You won’t find any bone-crunching battle sequences or computer-generated mock-ups of the Roman Coliseum in the works of Abbas Kiarostami.
But it does seem appropriate somehow that a retrospective dedicated to the Iranian film-maker’s works should commence while Beirut is in the grip of Ridley Scott’s Gladiator. It is not that one director is any better than the other. They are simply doing different things.
The Tribute to Abbas Kiarostami features six films from the 1980s and 1990s and the 1974 classic, The Traveller. A misunderstanding with the distributor resulted in two of the movies First Graders (1984) and Homework (1989) arriving in 16mm stock, making it impossible to show them at Sodeco Cinema Six. The organizers hope to screen these two films at Theatre Monnot instead.
The remaining four movies Where Is My Friend’s House (1987), And Life Goes On (1992), Close-Up (1990), and The Wind Will Carry Us (1999) provide film buffs with a chance to look at Kiarostami’s work in the years immediately before he received international acclaim for Through the Olive Trees and The Taste of Cherry.
Together, the retrospective’s seven films offer a unique opportunity to get a sense of the director’s preoccupations and trace his evolution as an artist.
Kiarostami’s films can be immensely satisfying, but difficult. Here the contrast with Ridley Scott’s epic is apt. Gladiator’s in-joke is that it engages or alienates the audience in exactly the same way that the gladiator matches did the Roman masses. It is engrossing, diverting and, by its very definition, not the least challenging.
Kiarostami confronts his audience. His camera will focus, uninterrupted, at clouds passing over the moon, or the barren beauty of the Iranian countryside for long enough to test the patience of even the most sympathetic viewer. Yet it is common to emerge from one of his films feeling like you need to watch it again. Countless people have fallen asleep in a Kiarostami movie, only to pay money to watch it again.
Close-Up is a case in point. It is a faux documentary about a man who is tried for posing as Iranian director Mohsen Makhmalbaf. The film stitches together “recreations” of key scenes in the fraud with interviews and, of course, extended monologues.
The trial scenes feature (apparently) interminable shots of the accused man’s courtroom monologues. He tries to express his motivations interspersed with long silences while, in the background, the officer guarding him struggles to stay awake. Kiarostami knows it is difficult to pay attention, but there are rewards if you do.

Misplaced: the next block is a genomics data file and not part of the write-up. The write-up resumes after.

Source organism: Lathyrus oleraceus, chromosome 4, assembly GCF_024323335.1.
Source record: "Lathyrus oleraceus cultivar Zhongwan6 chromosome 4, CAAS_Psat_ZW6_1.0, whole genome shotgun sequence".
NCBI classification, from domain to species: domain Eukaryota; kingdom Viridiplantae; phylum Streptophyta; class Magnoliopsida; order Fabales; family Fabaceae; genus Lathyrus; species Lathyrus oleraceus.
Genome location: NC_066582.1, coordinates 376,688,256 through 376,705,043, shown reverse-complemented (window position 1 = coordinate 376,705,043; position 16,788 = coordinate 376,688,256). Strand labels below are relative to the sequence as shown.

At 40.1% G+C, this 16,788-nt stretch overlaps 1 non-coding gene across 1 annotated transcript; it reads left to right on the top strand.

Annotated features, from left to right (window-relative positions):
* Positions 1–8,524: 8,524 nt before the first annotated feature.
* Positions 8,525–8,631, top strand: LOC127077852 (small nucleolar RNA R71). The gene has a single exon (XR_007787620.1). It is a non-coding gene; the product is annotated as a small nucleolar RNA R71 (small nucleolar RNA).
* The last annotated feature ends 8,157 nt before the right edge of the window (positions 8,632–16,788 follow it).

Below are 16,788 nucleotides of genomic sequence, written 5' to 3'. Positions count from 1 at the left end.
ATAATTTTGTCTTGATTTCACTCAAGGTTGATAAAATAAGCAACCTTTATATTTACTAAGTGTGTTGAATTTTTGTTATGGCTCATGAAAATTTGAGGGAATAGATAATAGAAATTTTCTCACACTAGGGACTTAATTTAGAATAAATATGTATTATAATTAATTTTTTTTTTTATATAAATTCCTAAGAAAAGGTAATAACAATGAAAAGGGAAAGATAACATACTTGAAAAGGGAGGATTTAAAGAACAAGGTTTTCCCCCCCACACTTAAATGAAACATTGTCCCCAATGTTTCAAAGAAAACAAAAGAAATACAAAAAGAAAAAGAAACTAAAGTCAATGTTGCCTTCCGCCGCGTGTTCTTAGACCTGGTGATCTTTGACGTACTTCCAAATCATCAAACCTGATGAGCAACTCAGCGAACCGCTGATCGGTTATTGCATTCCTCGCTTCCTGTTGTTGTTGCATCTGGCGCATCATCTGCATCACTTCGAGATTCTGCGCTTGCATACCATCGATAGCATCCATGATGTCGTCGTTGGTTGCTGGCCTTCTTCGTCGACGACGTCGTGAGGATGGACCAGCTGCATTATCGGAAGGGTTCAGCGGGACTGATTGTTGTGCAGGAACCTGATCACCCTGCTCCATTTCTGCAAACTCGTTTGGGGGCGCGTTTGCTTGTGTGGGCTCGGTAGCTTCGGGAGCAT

Of the films at this retrospective, Close-Up focuses most self-consciously on the “post-modern” issues of appearance and reality, truth and deception, talent and destiny.
The other films betray the director’s interest in children and the conflict between innocence and ethics on one hand and the moral ambiguity of adult authority over youngsters on the other.
These films can all be read as morality tales, but to do so would be a disservice. The moral issues are never reduced to simple right and wrong, and his presentation of “morality” has become ever more complex as he has grown.
So in The Traveller we are introduced to a football-obsessed Qasim, who will do anything to raise the money to get himself to Tehran to watch the national team play.
In Where Is My Friend’s House, Ahmad watches his maniacal teacher threaten to expel his friend because he has not done his homework in the proper notebook. After school Ahmad finds his friend’s notebook in his bag. He wants to return the book but his friend lives in the next village and his mother does not believe him when he tells her what he wants to do. To do the right thing, Ahmad has to disobey his parents and the adventure begins.
The retrospective also includes Kiarostami’s most recent and poetic film, The Wind Will Carry Us. Like 1997’s The Taste of Cherry, it is a contemplation of mortality. But where Cherry was bereft of children, kids return to The Wind’s plot.
Kiarostami’s central character, Behzad, is a film-maker of sorts who arrives in the Kurdish village of Siah Dareh to record an obscure funerary ritual. But he and his crew are very cagey about what they are actually up to and at various points he admits to be hunting for treasure and being a telecommunications engineer the word for which in Iran is mukhabarat.
His only contact in town is the nephew of a friend in Tehran, a little boy named Farzad. When he is not rushing off to one of his never-ending exams he keeps Behzad posted on the illness of the woman they are waiting to die. The moral ambiguity of the plot is buoyed by Behzad and Farzad’s interactions.
By reintroducing the youngster into the story, The Wind Will Carry Us is made less somber than The Taste of Cherry. But the humor does nothing to dilute the power of the work.